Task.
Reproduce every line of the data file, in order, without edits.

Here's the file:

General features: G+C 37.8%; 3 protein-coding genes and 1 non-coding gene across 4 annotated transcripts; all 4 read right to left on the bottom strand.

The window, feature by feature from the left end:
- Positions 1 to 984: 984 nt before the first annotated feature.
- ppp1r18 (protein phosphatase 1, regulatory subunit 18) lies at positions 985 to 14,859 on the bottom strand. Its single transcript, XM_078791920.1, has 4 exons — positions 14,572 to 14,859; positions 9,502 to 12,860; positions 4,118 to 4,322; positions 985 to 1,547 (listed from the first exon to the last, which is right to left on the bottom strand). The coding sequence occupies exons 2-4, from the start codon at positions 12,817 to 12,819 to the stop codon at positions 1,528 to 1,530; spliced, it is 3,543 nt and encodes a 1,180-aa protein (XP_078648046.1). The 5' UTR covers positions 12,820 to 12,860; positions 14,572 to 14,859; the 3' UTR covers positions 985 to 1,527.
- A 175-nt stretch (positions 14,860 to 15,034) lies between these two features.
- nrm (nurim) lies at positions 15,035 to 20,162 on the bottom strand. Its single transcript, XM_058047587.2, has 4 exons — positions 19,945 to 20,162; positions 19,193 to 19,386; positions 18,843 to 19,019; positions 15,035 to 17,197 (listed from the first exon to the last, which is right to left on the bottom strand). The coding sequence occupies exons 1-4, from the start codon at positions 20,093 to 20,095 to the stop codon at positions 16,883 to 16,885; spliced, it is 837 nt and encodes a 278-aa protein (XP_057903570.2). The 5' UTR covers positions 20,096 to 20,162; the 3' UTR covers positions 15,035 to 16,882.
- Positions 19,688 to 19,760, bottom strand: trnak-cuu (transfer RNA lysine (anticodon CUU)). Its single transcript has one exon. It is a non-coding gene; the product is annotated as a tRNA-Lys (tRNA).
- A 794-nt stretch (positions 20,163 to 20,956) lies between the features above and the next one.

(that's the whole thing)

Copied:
General features: G+C 37.8%; 3 protein-coding genes and 1 non-coding gene across 4 annotated transcripts; all 4 read right to left on the bottom strand.

The window, feature by feature from the left end:
- Positions 1 to 984: 984 nt before the first annotated feature.
- ppp1r18 (protein phosphatase 1, regulatory subunit 18) lies at positions 985 to 14,859 on the bottom strand. Its single transcript, XM_078791920.1, has 4 exons — positions 14,572 to 14,859; positions 9,502 to 12,860; positions 4,118 to 4,322; positions 985 to 1,547 (listed from the first exon to the last, which is right to left on the bottom strand). The coding sequence occupies exons 2-4, from the start codon at positions 12,817 to 12,819 to the stop codon at positions 1,528 to 1,530; spliced, it is 3,543 nt and encodes a 1,180-aa protein (XP_078648046.1). The 5' UTR covers positions 12,820 to 12,860; positions 14,572 to 14,859; the 3' UTR covers positions 985 to 1,527.
- A 175-nt stretch (positions 14,860 to 15,034) lies between these two features.
- nrm (nurim) lies at positions 15,035 to 20,162 on the bottom strand. Its single transcript, XM_058047587.2, has 4 exons — positions 19,945 to 20,162; positions 19,193 to 19,386; positions 18,843 to 19,019; positions 15,035 to 17,197 (listed from the first exon to the last, which is right to left on the bottom strand). The coding sequence occupies exons 1-4, from the start codon at positions 20,093 to 20,095 to the stop codon at positions 16,883 to 16,885; spliced, it is 837 nt and encodes a 278-aa protein (XP_057903570.2). The 5' UTR covers positions 20,096 to 20,162; the 3' UTR covers positions 15,035 to 16,882.
- Positions 19,688 to 19,760, bottom strand: trnak-cuu (transfer RNA lysine (anticodon CUU)). Its single transcript has one exon. It is a non-coding gene; the product is annotated as a tRNA-Lys (tRNA).
- A 794-nt stretch (positions 20,163 to 20,956) lies between the features above and the next one.